Engineered wood is probably the most understood type of flooring, however, it still is one of the most flexible and beneficial flooring options on today’s market. Many clients still believe that engineered wood floors are similar to laminate, however this is not true at all. Although engineered wood and laminate have a similar construction concept, unlike laminate engineered flooring is constructed entirely from real products and visually looks like solid wood, when installed.

Engineered flooring is a man-made product made from natural ingredients with a method that has been designed and developed to create a highly stable and durable product. Its construction consists of layers of real wood or plywood that are cut thin and glued together crisscrossed, finally topped on with a layer of real wood that can vary in species, colours, texture and more. In general, most of the species used for manufacturing hardwood floors are used also for the top layer of engineered wood, also known as lamella. Why is the crisscrossed layering making engineered wood one of the most resistant to different issue causers type of flooring? Well, unlike solid wood timber that is made completely from one piece of wood, engineered floors are way more appropriate and recommended to be installed in areas, where moisture, humidity and the aggressive environment, in general, are an issue.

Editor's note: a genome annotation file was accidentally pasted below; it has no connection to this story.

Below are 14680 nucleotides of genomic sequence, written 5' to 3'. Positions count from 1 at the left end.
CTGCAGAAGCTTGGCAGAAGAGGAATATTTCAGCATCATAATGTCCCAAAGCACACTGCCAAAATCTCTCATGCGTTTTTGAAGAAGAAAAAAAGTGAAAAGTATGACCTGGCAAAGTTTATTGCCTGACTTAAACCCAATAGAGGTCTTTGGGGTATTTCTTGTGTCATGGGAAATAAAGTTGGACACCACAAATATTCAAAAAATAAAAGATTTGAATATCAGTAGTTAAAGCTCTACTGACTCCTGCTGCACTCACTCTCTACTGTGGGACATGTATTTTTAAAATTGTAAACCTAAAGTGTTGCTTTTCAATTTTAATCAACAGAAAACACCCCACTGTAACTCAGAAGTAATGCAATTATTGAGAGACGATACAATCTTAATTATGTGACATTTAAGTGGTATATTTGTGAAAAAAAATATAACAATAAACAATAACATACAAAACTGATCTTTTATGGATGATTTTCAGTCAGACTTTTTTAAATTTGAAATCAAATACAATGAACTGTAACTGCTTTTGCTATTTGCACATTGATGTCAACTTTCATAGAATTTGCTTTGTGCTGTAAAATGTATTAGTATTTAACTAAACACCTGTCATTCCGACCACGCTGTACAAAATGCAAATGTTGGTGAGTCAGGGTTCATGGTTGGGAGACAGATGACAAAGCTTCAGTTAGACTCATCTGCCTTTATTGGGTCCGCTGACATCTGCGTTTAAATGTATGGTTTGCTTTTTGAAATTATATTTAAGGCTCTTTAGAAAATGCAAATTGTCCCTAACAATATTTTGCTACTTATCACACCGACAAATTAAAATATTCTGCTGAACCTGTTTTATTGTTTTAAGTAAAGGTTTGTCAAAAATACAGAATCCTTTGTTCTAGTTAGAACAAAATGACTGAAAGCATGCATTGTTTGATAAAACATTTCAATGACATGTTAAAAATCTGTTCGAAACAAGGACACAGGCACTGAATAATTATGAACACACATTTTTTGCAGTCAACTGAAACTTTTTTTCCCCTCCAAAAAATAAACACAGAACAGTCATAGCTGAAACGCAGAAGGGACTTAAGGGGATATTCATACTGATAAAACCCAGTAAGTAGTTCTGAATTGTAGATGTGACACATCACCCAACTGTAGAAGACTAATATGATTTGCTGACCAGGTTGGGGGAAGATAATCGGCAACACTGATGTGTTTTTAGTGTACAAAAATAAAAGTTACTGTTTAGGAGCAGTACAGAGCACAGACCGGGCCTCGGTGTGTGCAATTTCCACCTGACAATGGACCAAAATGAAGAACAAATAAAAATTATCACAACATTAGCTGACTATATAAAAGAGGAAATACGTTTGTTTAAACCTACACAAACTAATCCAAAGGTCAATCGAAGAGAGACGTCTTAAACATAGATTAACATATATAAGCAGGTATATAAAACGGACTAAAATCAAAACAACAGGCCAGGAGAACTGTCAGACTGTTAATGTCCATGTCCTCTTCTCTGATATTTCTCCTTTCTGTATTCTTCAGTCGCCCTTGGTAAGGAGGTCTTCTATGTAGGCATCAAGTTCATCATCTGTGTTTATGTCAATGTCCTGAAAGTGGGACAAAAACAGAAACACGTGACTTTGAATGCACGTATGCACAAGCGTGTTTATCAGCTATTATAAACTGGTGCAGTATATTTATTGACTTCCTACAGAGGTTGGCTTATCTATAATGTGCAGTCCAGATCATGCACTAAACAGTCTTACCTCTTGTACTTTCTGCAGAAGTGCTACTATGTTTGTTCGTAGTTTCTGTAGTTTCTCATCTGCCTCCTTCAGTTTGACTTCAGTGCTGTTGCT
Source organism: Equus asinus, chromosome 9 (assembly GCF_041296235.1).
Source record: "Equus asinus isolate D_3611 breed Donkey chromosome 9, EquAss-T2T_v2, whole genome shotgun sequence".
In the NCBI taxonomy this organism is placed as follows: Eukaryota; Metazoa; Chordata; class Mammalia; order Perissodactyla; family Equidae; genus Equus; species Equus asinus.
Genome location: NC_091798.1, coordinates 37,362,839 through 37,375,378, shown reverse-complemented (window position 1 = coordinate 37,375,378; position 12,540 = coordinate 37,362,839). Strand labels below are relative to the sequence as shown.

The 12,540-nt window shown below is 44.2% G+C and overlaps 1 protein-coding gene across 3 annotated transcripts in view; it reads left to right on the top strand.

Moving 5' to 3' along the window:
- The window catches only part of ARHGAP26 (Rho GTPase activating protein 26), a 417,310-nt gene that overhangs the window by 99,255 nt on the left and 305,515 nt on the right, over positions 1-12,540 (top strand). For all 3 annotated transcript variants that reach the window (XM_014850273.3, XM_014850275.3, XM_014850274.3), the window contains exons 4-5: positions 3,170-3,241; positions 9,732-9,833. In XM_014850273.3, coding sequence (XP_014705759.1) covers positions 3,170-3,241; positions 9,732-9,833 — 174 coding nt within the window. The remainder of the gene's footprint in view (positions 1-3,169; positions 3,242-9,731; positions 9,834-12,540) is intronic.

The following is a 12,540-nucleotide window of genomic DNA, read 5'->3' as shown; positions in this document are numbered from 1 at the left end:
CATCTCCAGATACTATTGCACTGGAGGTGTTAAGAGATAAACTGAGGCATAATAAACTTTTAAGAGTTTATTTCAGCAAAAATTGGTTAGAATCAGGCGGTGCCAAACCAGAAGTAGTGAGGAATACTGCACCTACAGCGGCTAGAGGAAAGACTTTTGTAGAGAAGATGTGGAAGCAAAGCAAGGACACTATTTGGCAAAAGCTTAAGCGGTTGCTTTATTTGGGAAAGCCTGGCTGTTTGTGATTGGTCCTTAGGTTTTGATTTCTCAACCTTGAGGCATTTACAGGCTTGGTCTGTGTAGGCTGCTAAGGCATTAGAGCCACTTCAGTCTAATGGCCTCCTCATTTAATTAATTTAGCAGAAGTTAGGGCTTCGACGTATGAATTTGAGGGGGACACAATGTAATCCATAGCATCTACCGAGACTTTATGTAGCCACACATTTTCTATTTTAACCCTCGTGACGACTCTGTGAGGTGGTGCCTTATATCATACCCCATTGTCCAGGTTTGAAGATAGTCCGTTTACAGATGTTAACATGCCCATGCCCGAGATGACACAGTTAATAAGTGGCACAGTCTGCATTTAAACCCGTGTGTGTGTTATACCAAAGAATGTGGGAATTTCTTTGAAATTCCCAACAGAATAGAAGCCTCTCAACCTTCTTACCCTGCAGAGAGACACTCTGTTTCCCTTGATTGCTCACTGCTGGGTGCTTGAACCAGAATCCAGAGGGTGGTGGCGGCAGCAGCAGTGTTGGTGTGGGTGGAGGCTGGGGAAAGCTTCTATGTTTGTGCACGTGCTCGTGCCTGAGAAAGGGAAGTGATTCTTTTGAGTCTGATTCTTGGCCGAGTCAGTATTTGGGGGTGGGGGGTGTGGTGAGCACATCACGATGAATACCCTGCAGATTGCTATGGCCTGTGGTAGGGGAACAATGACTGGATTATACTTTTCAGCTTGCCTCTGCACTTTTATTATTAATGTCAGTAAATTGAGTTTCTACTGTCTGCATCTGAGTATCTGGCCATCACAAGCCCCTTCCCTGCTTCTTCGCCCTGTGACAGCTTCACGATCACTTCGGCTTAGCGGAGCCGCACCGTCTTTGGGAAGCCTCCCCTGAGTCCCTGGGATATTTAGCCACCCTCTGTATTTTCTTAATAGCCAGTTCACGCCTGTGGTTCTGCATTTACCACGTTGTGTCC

Normally, moisture is the wood’s biggest enemy, making it expand and contract due to high amplitudes in the moisture level and temperature. This “movement” is a natural process that cannot be prevented and this is the natural reaction of wood to changes in the environment, because of its porous structure. Usually, wood’s movement is not a constant process and solid wood floors are naturally coming back to their initial form and shape easily. However, in some more serious situations, solid wood timber can get broken and cracked because of this movement. The specific and characteristic layered structure of engineered wood reduces the impact of the environment, moisture and temperature as much as possible and that way it makes a highly durable and sturdy floor. When people are introduced to engineered wood, their first concern comes from comparing the thickness of solid and engineered wood. After all, how could it be that the thinner engineered planks make a sturdier floor than the thicker hardwood timber? Well, sturdiness does not always mean thickness, but also flexibility, right?

In the case of engineered wood, flexibility comes not only from the structure and the opportunity to install this kind of flooring practically everywhere but also with the lamella. Why is it called the wear layer? It is called that way because it is the layer that will gradually get worn away with time due to everyday use and foot traffic, as well as being the layer that will be deliberately get removed (in part) when you decide to re-finish and re-send your floor. Much of the harsh wear that an engineered wood floor will experience can be significantly reduced with a good preventive maintenance and cleaning routine. Also, how often you sand your engineered wood floor determines its lifespan, usually, your floor can experience between 2 to 5 professional sanding services.